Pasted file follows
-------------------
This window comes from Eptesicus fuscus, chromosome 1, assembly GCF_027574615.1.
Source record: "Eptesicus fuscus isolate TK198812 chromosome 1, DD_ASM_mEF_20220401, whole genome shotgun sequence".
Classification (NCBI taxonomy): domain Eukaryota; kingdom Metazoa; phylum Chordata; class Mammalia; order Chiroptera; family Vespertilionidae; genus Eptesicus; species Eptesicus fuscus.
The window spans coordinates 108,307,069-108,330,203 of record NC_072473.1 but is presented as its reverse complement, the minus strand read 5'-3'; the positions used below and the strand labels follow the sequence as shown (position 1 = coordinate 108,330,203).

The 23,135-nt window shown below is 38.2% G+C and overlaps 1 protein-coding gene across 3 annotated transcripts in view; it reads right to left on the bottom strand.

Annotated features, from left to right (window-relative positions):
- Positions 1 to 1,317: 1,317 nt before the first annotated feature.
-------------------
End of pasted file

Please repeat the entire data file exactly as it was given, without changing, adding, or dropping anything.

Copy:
This window comes from Eptesicus fuscus, chromosome 1, assembly GCF_027574615.1.
Source record: "Eptesicus fuscus isolate TK198812 chromosome 1, DD_ASM_mEF_20220401, whole genome shotgun sequence".
Classification (NCBI taxonomy): domain Eukaryota; kingdom Metazoa; phylum Chordata; class Mammalia; order Chiroptera; family Vespertilionidae; genus Eptesicus; species Eptesicus fuscus.
The window spans coordinates 108,307,069-108,330,203 of record NC_072473.1 but is presented as its reverse complement, the minus strand read 5'-3'; the positions used below and the strand labels follow the sequence as shown (position 1 = coordinate 108,330,203).

The 23,135-nt window shown below is 38.2% G+C and overlaps 1 protein-coding gene across 3 annotated transcripts in view; it reads right to left on the bottom strand.

Annotated features, from left to right (window-relative positions):
- Positions 1 to 1,317: 1,317 nt before the first annotated feature.